Our Trap-Neuter-Return (TNR) Team has been hard at work all winter trying to beat the heat and get as many community cats fixed before kitten season arrives. So far this year, we’ve helped community members fix, microchip & vaccinate 57 colony cats. We thought we’d give you a peak behind the scenes, and breakdown TNR for those who may not be familiar with the process.
The third step in TNR is to return the community cats to the place where they were originally trapped. Returning the cats to the exact spot they were picked up from ensures they are familiar with the area and will be able to find food and shelter. It also means they will be able to reunite with any other cats to which they may be bonded. Feral cats can have deep and intricate bonds within the colony, just like many pet cats living in homes. In the case of a lactating mother, returning her to the specific location means her kittens will be able to resume nursing.
When a feral cat is returned to the colony, it is not uncommon for him/her to lay low for a day or two before returning to their pre-surgery routines. Most times, however, the cats are happy to be back home and are seen at feeding stations at the next mealtime.
Another important reason to ensure the community cats are returned to their specific territory is called the Vacuum Effect. This is a scientifically proven phenomenon seen with animals of all sizes and diets such as mice, possums, raccoons, mountain lions and community cats. When even a portion of an animal population is removed from its home territory, especially a territory with a rich food source, new residents will move into that territory—residents who are often not spayed or neutered. These new unsterilized residents will begin reproducing, thereby increasing the population rather than decreasing it. Our TNR team has seen this first-hand at one of our early projects. When a family of teenage kittens was pulled from a colony of 12, who had all been recently fixed, and sent to foster to be socialized, new cats were seen at the feeding stations almost immediately. Those subsequent cats were also quickly sterilized, and the colony has been stable ever since. Returning cats to their colony territory after being spayed or neutered is scientifically proven to be the only way to reduce the population of community cats. It is also the only humane way to deal with the problem of stray cat overpopulation. The vacuum effect should also have a great deal of influence on animal control policies regarding community cats.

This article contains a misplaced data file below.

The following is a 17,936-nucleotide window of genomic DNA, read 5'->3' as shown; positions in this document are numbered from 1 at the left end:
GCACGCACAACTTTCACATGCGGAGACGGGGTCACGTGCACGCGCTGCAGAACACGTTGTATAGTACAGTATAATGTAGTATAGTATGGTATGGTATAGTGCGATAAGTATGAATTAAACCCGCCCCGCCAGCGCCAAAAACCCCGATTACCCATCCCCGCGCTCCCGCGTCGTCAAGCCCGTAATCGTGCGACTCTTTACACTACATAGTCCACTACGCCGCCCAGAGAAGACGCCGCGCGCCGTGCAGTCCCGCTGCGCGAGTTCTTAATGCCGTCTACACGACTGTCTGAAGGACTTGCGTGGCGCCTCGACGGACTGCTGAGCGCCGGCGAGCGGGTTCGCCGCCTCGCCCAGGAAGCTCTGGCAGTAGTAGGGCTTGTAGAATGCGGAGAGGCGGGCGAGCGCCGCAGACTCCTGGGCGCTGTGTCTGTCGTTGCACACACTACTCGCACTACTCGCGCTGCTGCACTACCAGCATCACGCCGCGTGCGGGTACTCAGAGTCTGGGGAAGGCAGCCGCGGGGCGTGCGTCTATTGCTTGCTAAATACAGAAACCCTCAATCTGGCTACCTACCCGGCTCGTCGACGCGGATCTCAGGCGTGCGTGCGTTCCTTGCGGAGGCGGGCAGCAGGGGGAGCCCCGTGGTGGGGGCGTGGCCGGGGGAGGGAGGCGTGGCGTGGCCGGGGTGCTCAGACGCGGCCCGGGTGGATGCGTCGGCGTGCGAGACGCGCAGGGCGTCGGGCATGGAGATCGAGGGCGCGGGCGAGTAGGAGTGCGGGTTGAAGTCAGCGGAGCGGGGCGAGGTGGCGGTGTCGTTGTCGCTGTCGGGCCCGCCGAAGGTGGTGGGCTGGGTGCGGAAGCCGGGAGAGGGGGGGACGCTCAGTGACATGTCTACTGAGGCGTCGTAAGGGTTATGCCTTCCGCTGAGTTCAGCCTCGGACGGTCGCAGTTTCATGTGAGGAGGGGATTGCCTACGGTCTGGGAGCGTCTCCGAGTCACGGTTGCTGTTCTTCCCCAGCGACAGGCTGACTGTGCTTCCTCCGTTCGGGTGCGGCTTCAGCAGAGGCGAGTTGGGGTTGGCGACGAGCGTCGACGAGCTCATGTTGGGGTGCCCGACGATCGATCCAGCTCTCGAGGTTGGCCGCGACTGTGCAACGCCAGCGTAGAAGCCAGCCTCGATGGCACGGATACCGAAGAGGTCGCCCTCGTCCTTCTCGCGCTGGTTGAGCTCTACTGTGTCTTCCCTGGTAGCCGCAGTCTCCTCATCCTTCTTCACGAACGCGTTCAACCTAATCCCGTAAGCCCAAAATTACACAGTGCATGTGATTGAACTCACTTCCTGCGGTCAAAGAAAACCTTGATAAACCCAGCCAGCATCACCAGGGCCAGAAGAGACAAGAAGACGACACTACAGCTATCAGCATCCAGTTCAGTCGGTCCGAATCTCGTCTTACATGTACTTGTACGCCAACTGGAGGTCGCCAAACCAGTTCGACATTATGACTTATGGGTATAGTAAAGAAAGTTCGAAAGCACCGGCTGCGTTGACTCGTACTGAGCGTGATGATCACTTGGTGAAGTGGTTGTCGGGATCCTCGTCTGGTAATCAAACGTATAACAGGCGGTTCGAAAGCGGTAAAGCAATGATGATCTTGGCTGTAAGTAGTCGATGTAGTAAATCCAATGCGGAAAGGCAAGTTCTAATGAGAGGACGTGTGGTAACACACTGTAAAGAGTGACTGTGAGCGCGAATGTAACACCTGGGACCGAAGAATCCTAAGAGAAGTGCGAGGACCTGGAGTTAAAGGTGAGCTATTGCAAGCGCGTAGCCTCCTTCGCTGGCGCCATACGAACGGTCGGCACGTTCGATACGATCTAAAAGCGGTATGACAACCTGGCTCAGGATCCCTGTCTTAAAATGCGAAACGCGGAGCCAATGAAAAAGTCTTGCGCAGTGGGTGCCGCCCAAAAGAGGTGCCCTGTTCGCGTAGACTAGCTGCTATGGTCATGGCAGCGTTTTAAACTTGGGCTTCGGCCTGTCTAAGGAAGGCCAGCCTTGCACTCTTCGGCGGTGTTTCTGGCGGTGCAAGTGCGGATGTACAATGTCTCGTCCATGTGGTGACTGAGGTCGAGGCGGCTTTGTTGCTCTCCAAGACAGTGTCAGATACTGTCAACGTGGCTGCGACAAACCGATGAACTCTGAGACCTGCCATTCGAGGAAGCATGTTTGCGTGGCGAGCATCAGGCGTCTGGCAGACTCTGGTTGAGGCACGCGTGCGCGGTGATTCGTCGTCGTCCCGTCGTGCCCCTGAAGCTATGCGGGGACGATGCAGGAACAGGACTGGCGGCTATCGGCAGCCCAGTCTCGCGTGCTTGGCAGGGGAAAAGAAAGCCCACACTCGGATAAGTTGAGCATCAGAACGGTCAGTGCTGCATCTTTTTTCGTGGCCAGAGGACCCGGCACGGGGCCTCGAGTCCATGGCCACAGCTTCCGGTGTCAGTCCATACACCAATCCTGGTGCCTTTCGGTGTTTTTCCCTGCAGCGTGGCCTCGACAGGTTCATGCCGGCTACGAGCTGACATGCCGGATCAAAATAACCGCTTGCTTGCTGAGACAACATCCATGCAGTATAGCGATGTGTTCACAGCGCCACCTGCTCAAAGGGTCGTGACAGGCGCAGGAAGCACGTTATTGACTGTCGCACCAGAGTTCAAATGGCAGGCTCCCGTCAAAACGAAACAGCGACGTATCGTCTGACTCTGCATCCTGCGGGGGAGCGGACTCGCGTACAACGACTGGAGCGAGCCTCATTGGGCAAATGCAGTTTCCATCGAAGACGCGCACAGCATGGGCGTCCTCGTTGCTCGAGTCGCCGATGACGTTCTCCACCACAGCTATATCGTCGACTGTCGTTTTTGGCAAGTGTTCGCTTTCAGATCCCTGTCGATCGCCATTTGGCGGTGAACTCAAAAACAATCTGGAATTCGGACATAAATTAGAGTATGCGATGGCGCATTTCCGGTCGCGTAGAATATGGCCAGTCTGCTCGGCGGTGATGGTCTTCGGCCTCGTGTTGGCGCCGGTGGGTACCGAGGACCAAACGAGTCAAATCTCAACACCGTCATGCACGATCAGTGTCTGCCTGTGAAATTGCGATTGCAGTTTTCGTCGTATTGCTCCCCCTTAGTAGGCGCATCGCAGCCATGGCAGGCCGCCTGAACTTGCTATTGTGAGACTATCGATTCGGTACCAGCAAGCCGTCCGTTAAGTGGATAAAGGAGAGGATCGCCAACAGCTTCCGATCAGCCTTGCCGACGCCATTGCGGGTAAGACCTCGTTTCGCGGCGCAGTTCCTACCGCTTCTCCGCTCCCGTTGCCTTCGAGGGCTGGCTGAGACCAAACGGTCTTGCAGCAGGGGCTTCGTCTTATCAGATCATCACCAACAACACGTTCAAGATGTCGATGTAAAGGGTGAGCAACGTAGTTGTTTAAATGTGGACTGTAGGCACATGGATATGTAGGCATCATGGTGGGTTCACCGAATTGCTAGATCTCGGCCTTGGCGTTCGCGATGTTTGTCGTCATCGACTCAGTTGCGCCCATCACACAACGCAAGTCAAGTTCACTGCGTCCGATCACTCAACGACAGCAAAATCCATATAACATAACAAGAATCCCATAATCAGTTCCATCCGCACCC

Image is courtesy of Alley Cat Allies.
When a community cat has spent the appropriate time in the “recovery suite” after surgery, then it is time for it to go home. Our TNR team brings each cat back to the same location on the property that it was trapped from. Then comes the best part of TNR: what we like to call the Freedom Run! The covered trap is placed on the ground facing a safe area (not towards a street or other scary or dangerous area), and the front of the cover is lifted so the cat can see that it is back home. We like to give the cat a moment to get oriented before unlocking the door and opening it. Once the door is opened, most cats will immediately run out, however some need a little extra encouragement. In this case, the trap cover is completely removed, and the kitty will be on its way. Our volunteers always have a smile on their face watching our newly fixed community cats return home.
Would you like to help put more smiles on our volunteers’ faces and return more fixed community cats to their homes? You can support the TNR efforts by donating here. Thank you for your support, together we can help so many animals live better lives!